Carol Linnitt's blog

Premiers Finalize National Energy Strategy That Relies Heavily on Fossil Fuels, Pipelines

Canada’s provincial leaders finalized the Canadian Energy Strategy Friday with a document many onlookers are criticizing as too reliant on traditional carbon-based sources of energy.

The strategy, intended to guide the integrated development of Canada’s energy resources across the provinces, places no restrictions on the release of greenhouse gas emissions and takes a proactive approach to building oil and gas pipelines.

According to officials who spoke with the Globe and Mail the strategy was meant to strike a balance between the energy ambitions of each province with growing concerns over global climate change.

We have a path to pursue two critical national priorities,” a senior Alberta official said, ”how are we going to keep building our energy industry and how are we going to address climate change?”

Exclusive: B.C. to Pay Millions to Subsidize Petronas Pollution Due to Secretive LNG Emissions Loophole

The B.C. government plans to subsidize Malaysian gas giant Petronas to the tune of $16 million, in part due to a promise to exclude a significant chunk of the greenhouse gas emissions from the Pacific Northwest LNG project from compliance penalties, DeSmog Canada has learned.

British Columbia’s politicians are in a special summer sitting at the legislature right now to debate Bill 30, the Liquefied Natural Gas Project Agreements Act, which will allow the government to enter into a $36 billion agreement with Petronas and pave the way for B.C.’s first major liquefied natural gas export plant, located near Prince Rupert.

Under the terms of the 140-page deal, the province would compensate the LNG consortium if future governments raise income tax rates for LNG operations, add carbon taxes that specifically target the industry or make changes to rules on greenhouse gas emissions. That could result in the province paying out $25 million a year or more.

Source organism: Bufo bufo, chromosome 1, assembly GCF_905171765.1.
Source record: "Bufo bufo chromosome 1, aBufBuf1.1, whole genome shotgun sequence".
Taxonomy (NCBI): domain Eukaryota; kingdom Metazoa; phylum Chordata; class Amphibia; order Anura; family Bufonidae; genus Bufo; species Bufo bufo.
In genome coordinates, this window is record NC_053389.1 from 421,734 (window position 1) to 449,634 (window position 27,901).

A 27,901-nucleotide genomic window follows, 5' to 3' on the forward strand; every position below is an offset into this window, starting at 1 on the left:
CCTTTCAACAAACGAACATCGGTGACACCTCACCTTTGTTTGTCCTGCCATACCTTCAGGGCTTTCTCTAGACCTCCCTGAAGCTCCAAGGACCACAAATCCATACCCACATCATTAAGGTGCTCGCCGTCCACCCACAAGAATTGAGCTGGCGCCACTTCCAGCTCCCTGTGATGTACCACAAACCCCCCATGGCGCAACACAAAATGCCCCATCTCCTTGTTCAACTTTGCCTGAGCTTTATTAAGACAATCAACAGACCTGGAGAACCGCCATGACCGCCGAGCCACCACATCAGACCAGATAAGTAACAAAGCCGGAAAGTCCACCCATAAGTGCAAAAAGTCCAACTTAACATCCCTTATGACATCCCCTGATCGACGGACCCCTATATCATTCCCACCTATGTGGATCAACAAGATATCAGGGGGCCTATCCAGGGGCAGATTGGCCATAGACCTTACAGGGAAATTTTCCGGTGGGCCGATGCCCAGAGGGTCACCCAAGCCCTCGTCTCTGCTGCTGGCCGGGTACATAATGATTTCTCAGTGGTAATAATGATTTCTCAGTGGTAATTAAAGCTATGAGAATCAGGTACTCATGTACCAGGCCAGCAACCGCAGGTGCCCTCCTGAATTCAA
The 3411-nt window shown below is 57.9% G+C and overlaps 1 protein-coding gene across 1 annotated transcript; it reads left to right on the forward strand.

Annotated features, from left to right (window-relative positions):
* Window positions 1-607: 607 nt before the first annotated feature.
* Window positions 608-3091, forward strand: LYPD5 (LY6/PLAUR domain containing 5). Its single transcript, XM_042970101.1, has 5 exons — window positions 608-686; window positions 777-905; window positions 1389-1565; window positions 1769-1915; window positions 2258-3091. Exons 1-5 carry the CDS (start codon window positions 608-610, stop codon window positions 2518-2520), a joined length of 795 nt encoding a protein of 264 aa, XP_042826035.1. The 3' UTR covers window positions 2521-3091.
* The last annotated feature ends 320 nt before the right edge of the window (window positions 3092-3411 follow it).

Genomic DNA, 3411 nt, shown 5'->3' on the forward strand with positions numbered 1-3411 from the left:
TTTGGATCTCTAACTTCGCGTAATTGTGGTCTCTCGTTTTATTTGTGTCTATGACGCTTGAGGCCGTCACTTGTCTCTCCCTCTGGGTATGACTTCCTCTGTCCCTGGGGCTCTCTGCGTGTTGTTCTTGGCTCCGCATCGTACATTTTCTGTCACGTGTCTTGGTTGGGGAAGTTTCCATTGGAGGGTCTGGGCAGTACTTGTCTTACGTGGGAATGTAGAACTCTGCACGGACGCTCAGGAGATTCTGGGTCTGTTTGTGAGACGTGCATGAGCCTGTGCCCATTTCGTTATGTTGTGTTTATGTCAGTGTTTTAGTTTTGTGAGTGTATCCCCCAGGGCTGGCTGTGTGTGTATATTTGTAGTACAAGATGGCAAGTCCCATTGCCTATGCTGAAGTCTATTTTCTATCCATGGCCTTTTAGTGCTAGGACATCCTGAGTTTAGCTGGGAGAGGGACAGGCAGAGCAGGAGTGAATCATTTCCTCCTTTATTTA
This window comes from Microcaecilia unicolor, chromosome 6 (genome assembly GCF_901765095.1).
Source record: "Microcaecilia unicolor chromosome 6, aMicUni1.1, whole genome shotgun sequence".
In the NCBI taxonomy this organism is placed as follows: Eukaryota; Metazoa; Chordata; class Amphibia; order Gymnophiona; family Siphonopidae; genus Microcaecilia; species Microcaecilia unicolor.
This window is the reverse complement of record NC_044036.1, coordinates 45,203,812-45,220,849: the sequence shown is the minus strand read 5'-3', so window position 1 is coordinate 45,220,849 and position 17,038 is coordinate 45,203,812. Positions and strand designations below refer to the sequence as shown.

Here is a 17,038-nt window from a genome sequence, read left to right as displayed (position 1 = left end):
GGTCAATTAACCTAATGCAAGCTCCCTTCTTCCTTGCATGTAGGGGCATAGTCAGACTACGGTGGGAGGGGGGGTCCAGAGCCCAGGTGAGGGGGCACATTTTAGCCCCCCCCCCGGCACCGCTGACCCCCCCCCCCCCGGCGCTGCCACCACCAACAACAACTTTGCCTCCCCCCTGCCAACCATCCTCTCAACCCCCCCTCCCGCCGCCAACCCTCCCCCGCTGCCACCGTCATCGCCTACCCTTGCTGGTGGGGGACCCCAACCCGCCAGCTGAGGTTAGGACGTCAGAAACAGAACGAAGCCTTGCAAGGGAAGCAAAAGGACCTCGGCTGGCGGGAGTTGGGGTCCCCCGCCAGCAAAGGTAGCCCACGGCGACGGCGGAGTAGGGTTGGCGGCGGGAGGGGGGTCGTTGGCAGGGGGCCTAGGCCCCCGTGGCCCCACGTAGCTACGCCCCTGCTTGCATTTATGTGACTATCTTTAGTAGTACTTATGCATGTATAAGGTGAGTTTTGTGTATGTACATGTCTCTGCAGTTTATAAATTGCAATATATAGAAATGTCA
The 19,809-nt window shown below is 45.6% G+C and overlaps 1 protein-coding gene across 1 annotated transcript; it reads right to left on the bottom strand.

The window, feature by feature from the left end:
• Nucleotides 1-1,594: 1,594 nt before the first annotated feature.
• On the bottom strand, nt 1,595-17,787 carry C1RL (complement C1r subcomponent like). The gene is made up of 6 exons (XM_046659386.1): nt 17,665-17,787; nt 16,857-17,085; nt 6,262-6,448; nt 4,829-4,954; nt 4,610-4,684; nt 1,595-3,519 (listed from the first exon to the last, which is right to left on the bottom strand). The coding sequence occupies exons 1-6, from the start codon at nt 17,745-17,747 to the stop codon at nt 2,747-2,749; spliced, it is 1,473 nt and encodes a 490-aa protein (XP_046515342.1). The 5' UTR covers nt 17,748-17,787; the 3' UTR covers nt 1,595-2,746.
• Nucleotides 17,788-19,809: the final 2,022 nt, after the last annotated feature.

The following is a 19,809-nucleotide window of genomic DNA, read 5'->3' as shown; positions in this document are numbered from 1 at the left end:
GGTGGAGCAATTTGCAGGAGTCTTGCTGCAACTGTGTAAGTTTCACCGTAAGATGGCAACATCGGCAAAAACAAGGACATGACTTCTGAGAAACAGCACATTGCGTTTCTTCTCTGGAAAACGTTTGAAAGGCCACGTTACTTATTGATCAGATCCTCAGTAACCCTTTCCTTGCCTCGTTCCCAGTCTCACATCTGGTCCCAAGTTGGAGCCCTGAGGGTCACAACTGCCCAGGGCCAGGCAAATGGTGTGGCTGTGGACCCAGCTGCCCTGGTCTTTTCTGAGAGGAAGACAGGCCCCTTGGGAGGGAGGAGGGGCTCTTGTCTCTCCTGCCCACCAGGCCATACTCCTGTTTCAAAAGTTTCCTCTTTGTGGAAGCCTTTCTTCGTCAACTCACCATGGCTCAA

While the compensation clause has commanded the lion’s share of attention, DeSmog Canada has learned that the B.C. government has quietly excluded two sources of Petronas’ emissions from compliance standards, which will result in the province paying out millions of dollars in subsidies.

B.C. Approves Partial Reopening of Mount Polley Mine Despite Major Unanswered Questions About Tailings Spill

Mount Polley Mine Site, Carol Linnitt

Nearly one year after the catastrophic collapse of the Mount Polley mine tailings pond, which sent an estimated 25 million cubic metres of contaminated mining waste and water into Quesnel Lake, the project is permitted to partially reopen.

The B.C. government approved a permit to temporarily restart the gold and copper mine at half capacity even though the company has no long-term plan to deal with an abundance of water on site. A backlog of water, which overburdened the tailings storage pit, contributed to the accident last August according to an engineering panel that investigated the incident.

Mines Minister Bill Bennett said the province will approve the short-term permit while the mine figures out how to deal with the excess water.

Our choice was: Do we wait for them for a year to do absolutely everything that shows they have a long-term plan, or let them operate for a few months and get people working again and allow the company to earn some revenue, given there’s no negative impact to the environment?” Bennett said.